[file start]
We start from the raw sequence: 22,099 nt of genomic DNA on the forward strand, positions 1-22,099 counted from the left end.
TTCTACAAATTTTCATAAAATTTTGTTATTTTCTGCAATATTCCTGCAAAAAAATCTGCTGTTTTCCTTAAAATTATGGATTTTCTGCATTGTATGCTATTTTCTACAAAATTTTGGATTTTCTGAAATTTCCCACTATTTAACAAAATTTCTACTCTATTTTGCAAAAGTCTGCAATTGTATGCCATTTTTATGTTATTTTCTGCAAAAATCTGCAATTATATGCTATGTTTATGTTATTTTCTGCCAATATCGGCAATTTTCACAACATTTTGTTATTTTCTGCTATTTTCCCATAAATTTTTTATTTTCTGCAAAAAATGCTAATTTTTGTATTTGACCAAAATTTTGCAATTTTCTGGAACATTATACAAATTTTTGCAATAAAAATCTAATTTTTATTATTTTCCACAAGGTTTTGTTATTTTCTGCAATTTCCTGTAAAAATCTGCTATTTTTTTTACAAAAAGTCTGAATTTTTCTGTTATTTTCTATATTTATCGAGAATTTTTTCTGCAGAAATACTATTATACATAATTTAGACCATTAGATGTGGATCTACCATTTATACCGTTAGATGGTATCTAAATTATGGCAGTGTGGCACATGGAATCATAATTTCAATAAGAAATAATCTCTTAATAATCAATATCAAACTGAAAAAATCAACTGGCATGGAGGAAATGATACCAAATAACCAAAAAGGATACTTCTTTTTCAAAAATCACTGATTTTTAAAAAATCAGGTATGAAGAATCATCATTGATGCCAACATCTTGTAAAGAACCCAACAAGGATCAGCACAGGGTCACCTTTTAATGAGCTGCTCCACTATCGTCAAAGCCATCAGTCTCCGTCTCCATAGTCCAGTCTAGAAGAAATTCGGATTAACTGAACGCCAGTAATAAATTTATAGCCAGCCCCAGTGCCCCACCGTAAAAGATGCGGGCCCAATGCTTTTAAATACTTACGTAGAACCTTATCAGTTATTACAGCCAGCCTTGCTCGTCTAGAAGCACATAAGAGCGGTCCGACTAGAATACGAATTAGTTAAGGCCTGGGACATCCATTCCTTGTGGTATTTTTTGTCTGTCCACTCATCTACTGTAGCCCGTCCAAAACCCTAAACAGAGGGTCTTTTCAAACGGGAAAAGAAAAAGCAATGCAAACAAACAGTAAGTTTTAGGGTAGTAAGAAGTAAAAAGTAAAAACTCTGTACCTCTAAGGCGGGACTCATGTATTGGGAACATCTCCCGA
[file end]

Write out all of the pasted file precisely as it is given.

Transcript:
We start from the raw sequence: 22,099 nt of genomic DNA on the forward strand, positions 1-22,099 counted from the left end.
TTCTACAAATTTTCATAAAATTTTGTTATTTTCTGCAATATTCCTGCAAAAAAATCTGCTGTTTTCCTTAAAATTATGGATTTTCTGCATTGTATGCTATTTTCTACAAAATTTTGGATTTTCTGAAATTTCCCACTATTTAACAAAATTTCTACTCTATTTTGCAAAAGTCTGCAATTGTATGCCATTTTTATGTTATTTTCTGCAAAAATCTGCAATTATATGCTATGTTTATGTTATTTTCTGCCAATATCGGCAATTTTCACAACATTTTGTTATTTTCTGCTATTTTCCCATAAATTTTTTATTTTCTGCAAAAAATGCTAATTTTTGTATTTGACCAAAATTTTGCAATTTTCTGGAACATTATACAAATTTTTGCAATAAAAATCTAATTTTTATTATTTTCCACAAGGTTTTGTTATTTTCTGCAATTTCCTGTAAAAATCTGCTATTTTTTTTACAAAAAGTCTGAATTTTTCTGTTATTTTCTATATTTATCGAGAATTTTTTCTGCAGAAATACTATTATACATAATTTAGACCATTAGATGTGGATCTACCATTTATACCGTTAGATGGTATCTAAATTATGGCAGTGTGGCACATGGAATCATAATTTCAATAAGAAATAATCTCTTAATAATCAATATCAAACTGAAAAAATCAACTGGCATGGAGGAAATGATACCAAATAACCAAAAAGGATACTTCTTTTTCAAAAATCACTGATTTTTAAAAAATCAGGTATGAAGAATCATCATTGATGCCAACATCTTGTAAAGAACCCAACAAGGATCAGCACAGGGTCACCTTTTAATGAGCTGCTCCACTATCGTCAAAGCCATCAGTCTCCGTCTCCATAGTCCAGTCTAGAAGAAATTCGGATTAACTGAACGCCAGTAATAAATTTATAGCCAGCCCCAGTGCCCCACCGTAAAAGATGCGGGCCCAATGCTTTTAAATACTTACGTAGAACCTTATCAGTTATTACAGCCAGCCTTGCTCGTCTAGAAGCACATAAGAGCGGTCCGACTAGAATACGAATTAGTTAAGGCCTGGGACATCCATTCCTTGTGGTATTTTTTGTCTGTCCACTCATCTACTGTAGCCCGTCCAAAACCCTAAACAGAGGGTCTTTTCAAACGGGAAAAGAAAAAGCAATGCAAACAAACAGTAAGTTTTAGGGTAGTAAGAAGTAAAAAGTAAAAACTCTGTACCTCTAAGGCGGGACTCATGTATTGGGAACATCTCCCGA